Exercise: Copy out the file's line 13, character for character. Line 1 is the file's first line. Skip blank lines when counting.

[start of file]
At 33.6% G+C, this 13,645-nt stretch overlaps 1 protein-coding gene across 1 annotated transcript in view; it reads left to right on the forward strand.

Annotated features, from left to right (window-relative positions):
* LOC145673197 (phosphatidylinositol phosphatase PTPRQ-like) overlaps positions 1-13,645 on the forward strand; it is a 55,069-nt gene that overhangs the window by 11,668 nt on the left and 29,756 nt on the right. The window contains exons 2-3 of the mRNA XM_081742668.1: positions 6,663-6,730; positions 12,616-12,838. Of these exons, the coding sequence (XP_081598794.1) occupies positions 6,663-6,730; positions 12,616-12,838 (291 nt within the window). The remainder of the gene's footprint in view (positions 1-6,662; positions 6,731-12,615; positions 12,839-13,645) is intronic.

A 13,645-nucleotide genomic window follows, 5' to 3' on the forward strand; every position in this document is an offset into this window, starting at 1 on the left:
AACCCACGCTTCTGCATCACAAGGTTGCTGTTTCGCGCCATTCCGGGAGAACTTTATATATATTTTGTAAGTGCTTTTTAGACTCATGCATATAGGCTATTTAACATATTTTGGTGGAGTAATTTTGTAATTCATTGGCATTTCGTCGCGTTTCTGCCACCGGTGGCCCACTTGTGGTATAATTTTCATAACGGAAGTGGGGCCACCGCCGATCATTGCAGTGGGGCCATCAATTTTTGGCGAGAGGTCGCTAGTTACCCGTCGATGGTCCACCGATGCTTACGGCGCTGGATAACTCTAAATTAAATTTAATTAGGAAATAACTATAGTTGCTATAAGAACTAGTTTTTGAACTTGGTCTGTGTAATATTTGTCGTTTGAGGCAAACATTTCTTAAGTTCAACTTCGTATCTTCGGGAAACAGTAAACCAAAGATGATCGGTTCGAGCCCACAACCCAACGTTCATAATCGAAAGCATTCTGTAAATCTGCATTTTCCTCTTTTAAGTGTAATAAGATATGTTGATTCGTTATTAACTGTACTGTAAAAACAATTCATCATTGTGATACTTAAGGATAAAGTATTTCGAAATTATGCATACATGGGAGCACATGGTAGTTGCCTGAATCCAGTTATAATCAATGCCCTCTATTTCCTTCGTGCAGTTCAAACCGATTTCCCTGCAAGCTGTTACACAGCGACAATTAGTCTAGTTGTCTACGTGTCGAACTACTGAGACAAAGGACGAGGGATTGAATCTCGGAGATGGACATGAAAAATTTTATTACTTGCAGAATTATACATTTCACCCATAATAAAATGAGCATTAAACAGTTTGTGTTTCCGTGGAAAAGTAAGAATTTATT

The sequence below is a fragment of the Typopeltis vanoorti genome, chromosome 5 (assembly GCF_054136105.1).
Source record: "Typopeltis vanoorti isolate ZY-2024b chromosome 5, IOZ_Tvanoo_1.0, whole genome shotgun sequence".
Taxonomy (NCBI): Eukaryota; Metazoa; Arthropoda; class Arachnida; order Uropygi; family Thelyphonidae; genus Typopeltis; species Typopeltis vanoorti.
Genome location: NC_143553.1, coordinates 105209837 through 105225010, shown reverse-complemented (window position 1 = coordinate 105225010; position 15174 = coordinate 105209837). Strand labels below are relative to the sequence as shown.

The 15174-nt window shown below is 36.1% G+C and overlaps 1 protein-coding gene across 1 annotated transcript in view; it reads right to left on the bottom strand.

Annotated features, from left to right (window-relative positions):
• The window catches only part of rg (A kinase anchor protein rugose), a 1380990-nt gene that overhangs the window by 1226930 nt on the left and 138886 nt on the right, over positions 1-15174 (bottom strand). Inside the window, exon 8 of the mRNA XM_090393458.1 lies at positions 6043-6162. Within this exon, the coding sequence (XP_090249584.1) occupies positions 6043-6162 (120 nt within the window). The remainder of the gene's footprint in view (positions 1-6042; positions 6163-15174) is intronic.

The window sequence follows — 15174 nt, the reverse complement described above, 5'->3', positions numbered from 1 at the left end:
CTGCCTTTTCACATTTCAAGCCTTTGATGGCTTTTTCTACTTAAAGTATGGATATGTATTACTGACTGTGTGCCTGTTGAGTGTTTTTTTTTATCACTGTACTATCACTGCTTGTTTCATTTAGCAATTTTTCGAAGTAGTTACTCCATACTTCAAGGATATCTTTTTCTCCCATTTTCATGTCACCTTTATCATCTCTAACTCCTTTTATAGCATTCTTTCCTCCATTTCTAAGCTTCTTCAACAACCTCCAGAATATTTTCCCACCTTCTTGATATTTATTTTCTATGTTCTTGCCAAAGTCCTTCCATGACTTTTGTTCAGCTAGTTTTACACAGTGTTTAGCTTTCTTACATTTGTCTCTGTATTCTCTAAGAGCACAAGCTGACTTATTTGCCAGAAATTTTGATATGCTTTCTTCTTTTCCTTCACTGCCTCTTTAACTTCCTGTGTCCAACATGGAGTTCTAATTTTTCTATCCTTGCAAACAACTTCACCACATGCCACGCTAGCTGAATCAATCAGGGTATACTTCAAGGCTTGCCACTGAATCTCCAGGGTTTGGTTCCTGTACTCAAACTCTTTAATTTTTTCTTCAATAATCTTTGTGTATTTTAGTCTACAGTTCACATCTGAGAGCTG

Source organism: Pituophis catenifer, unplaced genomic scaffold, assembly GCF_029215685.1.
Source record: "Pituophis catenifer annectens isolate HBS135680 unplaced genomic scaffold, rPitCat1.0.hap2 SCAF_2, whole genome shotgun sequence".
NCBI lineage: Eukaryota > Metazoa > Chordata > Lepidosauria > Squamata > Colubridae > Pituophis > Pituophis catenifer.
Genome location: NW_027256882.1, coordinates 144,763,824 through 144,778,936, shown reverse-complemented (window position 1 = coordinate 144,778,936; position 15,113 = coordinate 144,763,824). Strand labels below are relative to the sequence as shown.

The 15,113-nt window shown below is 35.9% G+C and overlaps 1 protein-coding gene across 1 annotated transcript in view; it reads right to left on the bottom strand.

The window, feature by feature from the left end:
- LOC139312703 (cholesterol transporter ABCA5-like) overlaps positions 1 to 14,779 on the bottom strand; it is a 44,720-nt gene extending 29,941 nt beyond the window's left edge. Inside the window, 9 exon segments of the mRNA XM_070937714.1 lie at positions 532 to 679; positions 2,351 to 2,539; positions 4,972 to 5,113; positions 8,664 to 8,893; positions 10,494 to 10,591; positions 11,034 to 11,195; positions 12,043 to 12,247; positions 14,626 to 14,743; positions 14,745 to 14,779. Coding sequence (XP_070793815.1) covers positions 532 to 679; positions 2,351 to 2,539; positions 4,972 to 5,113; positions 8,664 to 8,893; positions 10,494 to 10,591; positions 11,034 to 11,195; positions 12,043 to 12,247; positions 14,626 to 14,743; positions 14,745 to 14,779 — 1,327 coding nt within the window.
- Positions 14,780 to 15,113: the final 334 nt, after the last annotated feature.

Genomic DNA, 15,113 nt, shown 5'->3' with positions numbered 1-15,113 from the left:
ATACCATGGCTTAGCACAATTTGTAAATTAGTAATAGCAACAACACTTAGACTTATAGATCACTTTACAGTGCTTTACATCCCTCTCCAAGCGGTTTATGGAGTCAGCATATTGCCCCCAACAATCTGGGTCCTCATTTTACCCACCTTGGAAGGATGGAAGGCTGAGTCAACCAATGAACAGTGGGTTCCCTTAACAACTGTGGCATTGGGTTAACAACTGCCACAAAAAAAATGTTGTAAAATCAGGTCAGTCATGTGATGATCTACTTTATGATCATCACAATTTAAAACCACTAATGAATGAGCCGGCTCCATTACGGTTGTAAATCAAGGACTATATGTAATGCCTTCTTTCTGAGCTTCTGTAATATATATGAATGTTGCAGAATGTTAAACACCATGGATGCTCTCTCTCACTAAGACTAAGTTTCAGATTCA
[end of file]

The window sequence follows — 15174 nt, the reverse complement described above, 5'->3', positions numbered from 1 at the left end: